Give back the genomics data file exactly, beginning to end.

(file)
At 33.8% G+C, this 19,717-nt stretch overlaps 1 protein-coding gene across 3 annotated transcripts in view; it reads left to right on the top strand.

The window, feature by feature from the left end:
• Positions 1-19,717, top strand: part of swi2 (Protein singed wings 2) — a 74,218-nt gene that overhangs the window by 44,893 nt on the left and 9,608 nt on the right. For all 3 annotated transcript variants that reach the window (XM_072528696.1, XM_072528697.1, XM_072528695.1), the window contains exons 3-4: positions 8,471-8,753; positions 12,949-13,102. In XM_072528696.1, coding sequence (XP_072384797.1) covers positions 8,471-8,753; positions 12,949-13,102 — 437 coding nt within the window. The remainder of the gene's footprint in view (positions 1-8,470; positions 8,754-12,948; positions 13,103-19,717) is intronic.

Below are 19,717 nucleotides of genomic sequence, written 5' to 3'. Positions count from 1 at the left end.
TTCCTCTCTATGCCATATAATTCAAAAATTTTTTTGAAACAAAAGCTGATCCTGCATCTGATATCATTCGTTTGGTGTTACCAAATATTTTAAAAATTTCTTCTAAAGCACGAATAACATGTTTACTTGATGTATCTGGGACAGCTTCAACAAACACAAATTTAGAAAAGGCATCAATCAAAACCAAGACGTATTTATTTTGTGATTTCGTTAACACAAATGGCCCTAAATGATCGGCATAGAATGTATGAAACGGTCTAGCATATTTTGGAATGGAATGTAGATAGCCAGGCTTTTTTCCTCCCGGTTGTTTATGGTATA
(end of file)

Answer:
At 33.8% G+C, this 19,717-nt stretch overlaps 1 protein-coding gene across 3 annotated transcripts in view; it reads left to right on the top strand.

The window, feature by feature from the left end:
• Positions 1-19,717, top strand: part of swi2 (Protein singed wings 2) — a 74,218-nt gene that overhangs the window by 44,893 nt on the left and 9,608 nt on the right. For all 3 annotated transcript variants that reach the window (XM_072528696.1, XM_072528697.1, XM_072528695.1), the window contains exons 3-4: positions 8,471-8,753; positions 12,949-13,102. In XM_072528696.1, coding sequence (XP_072384797.1) covers positions 8,471-8,753; positions 12,949-13,102 — 437 coding nt within the window. The remainder of the gene's footprint in view (positions 1-8,470; positions 8,754-12,948; positions 13,103-19,717) is intronic.

Below are 19,717 nucleotides of genomic sequence, written 5' to 3'. Positions count from 1 at the left end.
TTCCTCTCTATGCCATATAATTCAAAAATTTTTTTGAAACAAAAGCTGATCCTGCATCTGATATCATTCGTTTGGTGTTACCAAATATTTTAAAAATTTCTTCTAAAGCACGAATAACATGTTTACTTGATGTATCTGGGACAGCTTCAACAAACACAAATTTAGAAAAGGCATCAATCAAAACCAAGACGTATTTATTTTGTGATTTCGTTAACACAAATGGCCCTAAATGATCGGCATAGAATGTATGAAACGGTCTAGCATATTTTGGAATGGAATGTAGATAGCCAGGCTTTTTTCCTCCCGGTTGTTTATGGTATA